- The Washington Times - Friday, April 3, 2009

Loaded down with scissors, razors, shaving cream and advice for the lovelorn, Figaro, Gioachino Rossini’s famous barber of Seville (“Il Barbiere di Siviglia”), is coming to George Mason University’s Center for the Arts this weekend, courtesy of the Virginia Opera.

Attending one of the company’s performances in Norfolk in late March, I found this production to be light, lively, colorful and fun, with the orchestra performing at the top of its game under conductor and artistic director Peter Mark. However, the singers at times played it a little too safe with Rossini’s vocal challenges.

The plot of Rossini’s 1816 masterpiece introduces the impulsive and handsome Count Almaviva, who’s attracted to Rosina, the beautiful young ward of nasty Dr. Bartolo. Abetted by Rosina’s toady music teacher, Don Basilio, the lascivious old man has decided to marry Rosina himself.

Almaviva hires Figaro, the wily town barber who just happens to have Bartolo as a customer, to help him overcome Bartolo’s obstacle course. Together they plot to save Rosina from a miserable fate.

With simple, serviceable sets and colorful costumes for all, the Virginia Opera’s production of “Barber” is easy on the eye. Also, Greg Ganakas’ uncomplicated stage direction allows plenty of room for the opera’s antics to unfold.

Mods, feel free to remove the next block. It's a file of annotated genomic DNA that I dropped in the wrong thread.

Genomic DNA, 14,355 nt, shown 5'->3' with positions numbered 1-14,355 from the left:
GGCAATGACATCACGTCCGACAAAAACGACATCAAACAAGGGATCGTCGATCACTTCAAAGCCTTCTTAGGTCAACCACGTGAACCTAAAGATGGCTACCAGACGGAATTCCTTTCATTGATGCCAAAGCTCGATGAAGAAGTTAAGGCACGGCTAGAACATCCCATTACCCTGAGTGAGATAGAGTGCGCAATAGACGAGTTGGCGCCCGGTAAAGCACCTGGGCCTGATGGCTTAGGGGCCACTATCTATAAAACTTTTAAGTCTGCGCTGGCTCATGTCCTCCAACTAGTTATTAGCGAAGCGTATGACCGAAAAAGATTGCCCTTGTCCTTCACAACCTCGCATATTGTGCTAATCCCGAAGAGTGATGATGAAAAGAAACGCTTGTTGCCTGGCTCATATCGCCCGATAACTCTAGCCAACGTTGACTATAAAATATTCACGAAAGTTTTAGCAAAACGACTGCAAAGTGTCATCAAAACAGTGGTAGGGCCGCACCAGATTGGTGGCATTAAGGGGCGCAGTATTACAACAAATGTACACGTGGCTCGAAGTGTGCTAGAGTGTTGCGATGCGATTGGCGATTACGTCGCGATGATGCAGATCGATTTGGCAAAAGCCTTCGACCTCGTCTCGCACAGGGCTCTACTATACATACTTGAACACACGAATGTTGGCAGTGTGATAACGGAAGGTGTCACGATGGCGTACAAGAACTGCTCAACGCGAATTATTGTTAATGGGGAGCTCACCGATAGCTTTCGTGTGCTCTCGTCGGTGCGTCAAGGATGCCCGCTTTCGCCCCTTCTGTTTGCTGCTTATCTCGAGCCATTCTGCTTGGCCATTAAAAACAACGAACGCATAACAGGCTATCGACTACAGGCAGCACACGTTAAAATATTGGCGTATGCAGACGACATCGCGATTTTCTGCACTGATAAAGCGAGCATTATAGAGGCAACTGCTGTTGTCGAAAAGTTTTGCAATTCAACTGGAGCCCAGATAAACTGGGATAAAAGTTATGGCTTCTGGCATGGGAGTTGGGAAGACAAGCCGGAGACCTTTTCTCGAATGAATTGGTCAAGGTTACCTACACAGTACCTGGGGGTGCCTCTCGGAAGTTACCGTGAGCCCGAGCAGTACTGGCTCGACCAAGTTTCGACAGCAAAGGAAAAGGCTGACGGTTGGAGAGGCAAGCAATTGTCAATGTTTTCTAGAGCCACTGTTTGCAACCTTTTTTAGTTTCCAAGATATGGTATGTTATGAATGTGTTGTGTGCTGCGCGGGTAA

In the Norfolk performance, Jason Detwiler proved a witty Figaro, whose grace and wit enlivened every scene in which he appeared. His mellow baritone voice was pleasant, his lines well-formed, his enunciation excellent. He seemed a bit restrained, however, in Figaro’s famous aria, “Largo al factotum della citta,” which is generally a showstopper.

John Zuckerman’s Almaviva was regal yet impetuous, providing just the right proportion of romantic zeal and haughty condescension. His silvery, lyric tenor was nearly flawless but tended to lack heft in the ensembles.

As Rosina, soprano Manon Strauss Evrard excelled in her opening aria “Una voce poco fa,” and her performance was quite agreeable throughout, although we wish she’d been more adventurous in her vocal ornamentation.

Baritone Steven Condy (Bartolo) and bass Mark McCrory (Basilio) were amusing as Rossini’s villains. Mr. Condy, who is remembered here for his stint at Wolf Trap many years ago, is now renowned for his expertise in buffo roles. His broadly comic vocal and acting talents hugely enlivened this enjoyable but sometimes too-careful production.


WHAT: The Virginia Opera’s production of “The Barber of Seville” by Gioachino Rossini

WHERE: George Mason University’s Center for the Arts, Fairfax

WHEN: At 8 tonight and at 2 p.m. Sunday

TICKETS: $44 to $86

PHONE: 888/945-2468

WEB SITE: www.gmu.edu/cfa


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